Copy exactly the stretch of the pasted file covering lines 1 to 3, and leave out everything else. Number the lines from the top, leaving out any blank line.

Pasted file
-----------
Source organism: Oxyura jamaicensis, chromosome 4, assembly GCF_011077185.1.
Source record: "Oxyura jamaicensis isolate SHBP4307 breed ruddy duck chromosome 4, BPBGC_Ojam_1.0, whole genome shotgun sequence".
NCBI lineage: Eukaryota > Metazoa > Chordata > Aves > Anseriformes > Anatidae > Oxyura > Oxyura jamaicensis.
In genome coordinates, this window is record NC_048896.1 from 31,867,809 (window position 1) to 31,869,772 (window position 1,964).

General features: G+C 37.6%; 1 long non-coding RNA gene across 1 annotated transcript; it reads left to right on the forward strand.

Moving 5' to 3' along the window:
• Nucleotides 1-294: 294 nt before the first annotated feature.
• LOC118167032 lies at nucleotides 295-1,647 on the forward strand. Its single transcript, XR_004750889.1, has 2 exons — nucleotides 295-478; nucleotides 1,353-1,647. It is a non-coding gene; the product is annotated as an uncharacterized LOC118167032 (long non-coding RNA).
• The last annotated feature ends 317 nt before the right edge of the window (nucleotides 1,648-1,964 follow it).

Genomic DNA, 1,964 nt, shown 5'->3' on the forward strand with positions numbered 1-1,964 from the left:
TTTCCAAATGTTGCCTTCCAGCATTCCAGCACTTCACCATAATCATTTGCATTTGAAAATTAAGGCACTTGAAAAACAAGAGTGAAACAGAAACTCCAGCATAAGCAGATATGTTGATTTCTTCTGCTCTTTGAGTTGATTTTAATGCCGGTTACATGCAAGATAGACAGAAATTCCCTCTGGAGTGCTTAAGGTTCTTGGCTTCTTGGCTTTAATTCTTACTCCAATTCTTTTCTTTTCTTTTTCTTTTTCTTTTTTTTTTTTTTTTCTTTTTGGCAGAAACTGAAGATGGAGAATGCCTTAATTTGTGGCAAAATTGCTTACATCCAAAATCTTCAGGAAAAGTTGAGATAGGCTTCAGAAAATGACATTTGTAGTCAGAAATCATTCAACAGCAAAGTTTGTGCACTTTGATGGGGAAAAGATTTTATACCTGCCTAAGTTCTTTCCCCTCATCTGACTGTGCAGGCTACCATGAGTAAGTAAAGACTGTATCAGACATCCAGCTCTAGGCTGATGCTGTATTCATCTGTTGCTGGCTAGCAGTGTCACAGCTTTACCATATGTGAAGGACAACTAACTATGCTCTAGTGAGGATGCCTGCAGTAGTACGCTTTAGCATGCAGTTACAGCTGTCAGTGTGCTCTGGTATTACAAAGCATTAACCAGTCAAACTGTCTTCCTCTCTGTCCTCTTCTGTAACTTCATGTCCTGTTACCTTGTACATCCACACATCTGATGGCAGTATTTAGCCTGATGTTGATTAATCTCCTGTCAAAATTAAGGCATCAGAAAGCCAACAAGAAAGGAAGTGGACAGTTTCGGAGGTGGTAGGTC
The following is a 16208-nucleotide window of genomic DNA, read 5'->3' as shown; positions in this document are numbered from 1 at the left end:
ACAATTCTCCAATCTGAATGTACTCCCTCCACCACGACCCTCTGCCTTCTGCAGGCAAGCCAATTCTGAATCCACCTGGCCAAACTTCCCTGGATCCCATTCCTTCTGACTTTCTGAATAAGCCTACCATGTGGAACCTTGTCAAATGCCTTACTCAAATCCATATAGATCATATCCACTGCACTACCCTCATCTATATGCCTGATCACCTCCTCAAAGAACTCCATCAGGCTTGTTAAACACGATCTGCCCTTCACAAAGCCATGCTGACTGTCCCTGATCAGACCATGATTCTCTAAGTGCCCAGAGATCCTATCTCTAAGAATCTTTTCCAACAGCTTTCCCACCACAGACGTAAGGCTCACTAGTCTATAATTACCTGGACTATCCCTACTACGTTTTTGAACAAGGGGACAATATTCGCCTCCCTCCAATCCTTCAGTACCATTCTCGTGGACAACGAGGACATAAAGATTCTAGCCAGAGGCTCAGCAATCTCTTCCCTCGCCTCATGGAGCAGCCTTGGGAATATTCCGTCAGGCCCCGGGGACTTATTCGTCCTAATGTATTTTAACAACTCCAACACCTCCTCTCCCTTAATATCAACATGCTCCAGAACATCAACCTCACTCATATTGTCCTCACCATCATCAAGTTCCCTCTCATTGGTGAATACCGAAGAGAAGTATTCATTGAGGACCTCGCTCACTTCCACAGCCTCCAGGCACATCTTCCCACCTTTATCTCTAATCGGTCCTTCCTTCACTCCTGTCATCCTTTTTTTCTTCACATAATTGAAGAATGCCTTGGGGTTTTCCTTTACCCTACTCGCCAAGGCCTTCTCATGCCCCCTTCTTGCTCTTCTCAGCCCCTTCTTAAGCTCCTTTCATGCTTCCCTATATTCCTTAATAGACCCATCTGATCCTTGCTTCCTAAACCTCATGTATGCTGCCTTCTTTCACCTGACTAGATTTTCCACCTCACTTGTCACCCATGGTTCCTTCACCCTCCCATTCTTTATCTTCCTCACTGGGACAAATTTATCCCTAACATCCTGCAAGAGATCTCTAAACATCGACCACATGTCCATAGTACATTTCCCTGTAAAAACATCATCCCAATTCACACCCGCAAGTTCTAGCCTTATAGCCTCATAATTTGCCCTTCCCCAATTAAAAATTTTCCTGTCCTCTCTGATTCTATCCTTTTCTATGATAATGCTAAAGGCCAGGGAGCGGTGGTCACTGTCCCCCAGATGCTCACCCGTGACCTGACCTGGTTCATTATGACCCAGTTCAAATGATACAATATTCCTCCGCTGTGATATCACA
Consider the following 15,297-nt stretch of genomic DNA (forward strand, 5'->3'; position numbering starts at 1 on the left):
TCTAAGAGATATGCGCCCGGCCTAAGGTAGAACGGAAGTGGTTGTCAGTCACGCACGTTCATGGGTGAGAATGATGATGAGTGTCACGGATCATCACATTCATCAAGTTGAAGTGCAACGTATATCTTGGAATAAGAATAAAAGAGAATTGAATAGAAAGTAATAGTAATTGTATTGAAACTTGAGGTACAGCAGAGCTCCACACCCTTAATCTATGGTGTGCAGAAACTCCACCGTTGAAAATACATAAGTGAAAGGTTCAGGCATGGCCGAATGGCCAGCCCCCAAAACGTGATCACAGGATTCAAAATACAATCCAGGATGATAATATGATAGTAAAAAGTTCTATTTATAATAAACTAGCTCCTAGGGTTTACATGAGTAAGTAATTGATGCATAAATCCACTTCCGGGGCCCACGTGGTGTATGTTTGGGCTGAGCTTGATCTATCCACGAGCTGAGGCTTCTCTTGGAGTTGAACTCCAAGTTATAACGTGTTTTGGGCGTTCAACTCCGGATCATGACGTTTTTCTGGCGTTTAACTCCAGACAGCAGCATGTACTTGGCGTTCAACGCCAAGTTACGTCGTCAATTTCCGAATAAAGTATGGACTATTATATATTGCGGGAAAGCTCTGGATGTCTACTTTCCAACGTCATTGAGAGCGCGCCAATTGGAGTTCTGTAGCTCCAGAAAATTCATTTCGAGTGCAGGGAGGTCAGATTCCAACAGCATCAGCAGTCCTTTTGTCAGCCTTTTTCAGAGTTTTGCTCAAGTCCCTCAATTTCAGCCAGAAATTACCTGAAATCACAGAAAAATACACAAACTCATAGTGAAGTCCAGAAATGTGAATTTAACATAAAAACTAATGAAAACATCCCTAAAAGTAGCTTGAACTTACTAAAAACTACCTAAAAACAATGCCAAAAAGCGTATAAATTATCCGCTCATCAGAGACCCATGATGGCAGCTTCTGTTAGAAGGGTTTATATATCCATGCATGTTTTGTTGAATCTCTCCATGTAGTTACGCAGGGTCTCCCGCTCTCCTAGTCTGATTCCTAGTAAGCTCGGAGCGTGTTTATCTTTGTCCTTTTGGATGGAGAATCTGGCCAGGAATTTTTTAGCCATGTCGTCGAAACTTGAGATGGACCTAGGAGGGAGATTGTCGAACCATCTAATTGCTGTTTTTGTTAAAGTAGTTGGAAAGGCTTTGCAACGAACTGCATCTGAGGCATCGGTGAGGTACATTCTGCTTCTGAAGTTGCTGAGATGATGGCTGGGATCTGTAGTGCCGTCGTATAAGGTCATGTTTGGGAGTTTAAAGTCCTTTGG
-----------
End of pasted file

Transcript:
Source organism: Oxyura jamaicensis, chromosome 4, assembly GCF_011077185.1.
Source record: "Oxyura jamaicensis isolate SHBP4307 breed ruddy duck chromosome 4, BPBGC_Ojam_1.0, whole genome shotgun sequence".
NCBI lineage: Eukaryota > Metazoa > Chordata > Aves > Anseriformes > Anatidae > Oxyura > Oxyura jamaicensis.